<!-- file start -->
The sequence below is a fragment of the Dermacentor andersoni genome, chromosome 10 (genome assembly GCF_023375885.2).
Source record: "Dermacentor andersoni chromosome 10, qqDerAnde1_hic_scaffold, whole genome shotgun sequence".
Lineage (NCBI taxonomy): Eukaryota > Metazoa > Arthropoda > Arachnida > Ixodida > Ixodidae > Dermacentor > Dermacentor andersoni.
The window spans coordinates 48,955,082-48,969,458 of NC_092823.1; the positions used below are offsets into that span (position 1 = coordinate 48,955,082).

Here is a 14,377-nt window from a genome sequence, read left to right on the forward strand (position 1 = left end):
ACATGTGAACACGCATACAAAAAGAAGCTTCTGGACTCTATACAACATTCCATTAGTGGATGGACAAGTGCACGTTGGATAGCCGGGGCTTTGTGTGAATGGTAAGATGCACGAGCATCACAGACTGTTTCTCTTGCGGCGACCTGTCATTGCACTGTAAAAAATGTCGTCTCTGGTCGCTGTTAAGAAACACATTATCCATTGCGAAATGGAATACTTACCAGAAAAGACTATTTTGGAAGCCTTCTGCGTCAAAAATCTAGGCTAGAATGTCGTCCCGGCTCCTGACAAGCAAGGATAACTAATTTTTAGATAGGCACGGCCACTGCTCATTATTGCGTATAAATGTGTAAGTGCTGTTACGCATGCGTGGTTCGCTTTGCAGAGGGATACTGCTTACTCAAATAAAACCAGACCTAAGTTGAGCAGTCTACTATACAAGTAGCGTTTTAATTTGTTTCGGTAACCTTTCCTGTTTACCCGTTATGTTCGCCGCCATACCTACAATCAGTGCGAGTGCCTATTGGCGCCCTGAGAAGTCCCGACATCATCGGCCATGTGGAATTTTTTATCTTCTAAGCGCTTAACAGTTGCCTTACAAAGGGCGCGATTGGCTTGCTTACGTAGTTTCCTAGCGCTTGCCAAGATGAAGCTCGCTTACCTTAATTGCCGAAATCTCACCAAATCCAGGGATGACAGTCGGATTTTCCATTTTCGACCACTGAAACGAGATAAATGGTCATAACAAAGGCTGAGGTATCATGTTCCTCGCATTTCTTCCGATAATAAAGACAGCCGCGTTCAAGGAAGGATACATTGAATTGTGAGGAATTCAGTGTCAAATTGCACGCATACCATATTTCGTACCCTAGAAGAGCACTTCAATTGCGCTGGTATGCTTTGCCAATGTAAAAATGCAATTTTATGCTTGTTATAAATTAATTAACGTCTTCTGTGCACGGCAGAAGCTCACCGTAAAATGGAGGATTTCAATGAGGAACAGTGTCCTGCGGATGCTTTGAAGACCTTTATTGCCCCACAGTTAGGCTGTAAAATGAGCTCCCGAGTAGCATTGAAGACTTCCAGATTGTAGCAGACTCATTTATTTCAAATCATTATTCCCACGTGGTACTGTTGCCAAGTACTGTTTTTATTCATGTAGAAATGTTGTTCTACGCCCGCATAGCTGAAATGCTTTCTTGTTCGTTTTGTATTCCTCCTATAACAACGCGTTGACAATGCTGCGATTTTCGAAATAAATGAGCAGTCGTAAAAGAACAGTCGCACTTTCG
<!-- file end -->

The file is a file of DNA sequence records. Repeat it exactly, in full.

The sequence below is a fragment of the Dermacentor andersoni genome, chromosome 10 (genome assembly GCF_023375885.2).
Source record: "Dermacentor andersoni chromosome 10, qqDerAnde1_hic_scaffold, whole genome shotgun sequence".
Lineage (NCBI taxonomy): Eukaryota > Metazoa > Arthropoda > Arachnida > Ixodida > Ixodidae > Dermacentor > Dermacentor andersoni.
The window spans coordinates 48,955,082-48,969,458 of NC_092823.1; the positions used below are offsets into that span (position 1 = coordinate 48,955,082).

Here is a 14,377-nt window from a genome sequence, read left to right on the forward strand (position 1 = left end):
ACATGTGAACACGCATACAAAAAGAAGCTTCTGGACTCTATACAACATTCCATTAGTGGATGGACAAGTGCACGTTGGATAGCCGGGGCTTTGTGTGAATGGTAAGATGCACGAGCATCACAGACTGTTTCTCTTGCGGCGACCTGTCATTGCACTGTAAAAAATGTCGTCTCTGGTCGCTGTTAAGAAACACATTATCCATTGCGAAATGGAATACTTACCAGAAAAGACTATTTTGGAAGCCTTCTGCGTCAAAAATCTAGGCTAGAATGTCGTCCCGGCTCCTGACAAGCAAGGATAACTAATTTTTAGATAGGCACGGCCACTGCTCATTATTGCGTATAAATGTGTAAGTGCTGTTACGCATGCGTGGTTCGCTTTGCAGAGGGATACTGCTTACTCAAATAAAACCAGACCTAAGTTGAGCAGTCTACTATACAAGTAGCGTTTTAATTTGTTTCGGTAACCTTTCCTGTTTACCCGTTATGTTCGCCGCCATACCTACAATCAGTGCGAGTGCCTATTGGCGCCCTGAGAAGTCCCGACATCATCGGCCATGTGGAATTTTTTATCTTCTAAGCGCTTAACAGTTGCCTTACAAAGGGCGCGATTGGCTTGCTTACGTAGTTTCCTAGCGCTTGCCAAGATGAAGCTCGCTTACCTTAATTGCCGAAATCTCACCAAATCCAGGGATGACAGTCGGATTTTCCATTTTCGACCACTGAAACGAGATAAATGGTCATAACAAAGGCTGAGGTATCATGTTCCTCGCATTTCTTCCGATAATAAAGACAGCCGCGTTCAAGGAAGGATACATTGAATTGTGAGGAATTCAGTGTCAAATTGCACGCATACCATATTTCGTACCCTAGAAGAGCACTTCAATTGCGCTGGTATGCTTTGCCAATGTAAAAATGCAATTTTATGCTTGTTATAAATTAATTAACGTCTTCTGTGCACGGCAGAAGCTCACCGTAAAATGGAGGATTTCAATGAGGAACAGTGTCCTGCGGATGCTTTGAAGACCTTTATTGCCCCACAGTTAGGCTGTAAAATGAGCTCCCGAGTAGCATTGAAGACTTCCAGATTGTAGCAGACTCATTTATTTCAAATCATTATTCCCACGTGGTACTGTTGCCAAGTACTGTTTTTATTCATGTAGAAATGTTGTTCTACGCCCGCATAGCTGAAATGCTTTCTTGTTCGTTTTGTATTCCTCCTATAACAACGCGTTGACAATGCTGCGATTTTCGAAATAAATGAGCAGTCGTAAAAGAACAGTCGCACTTTCG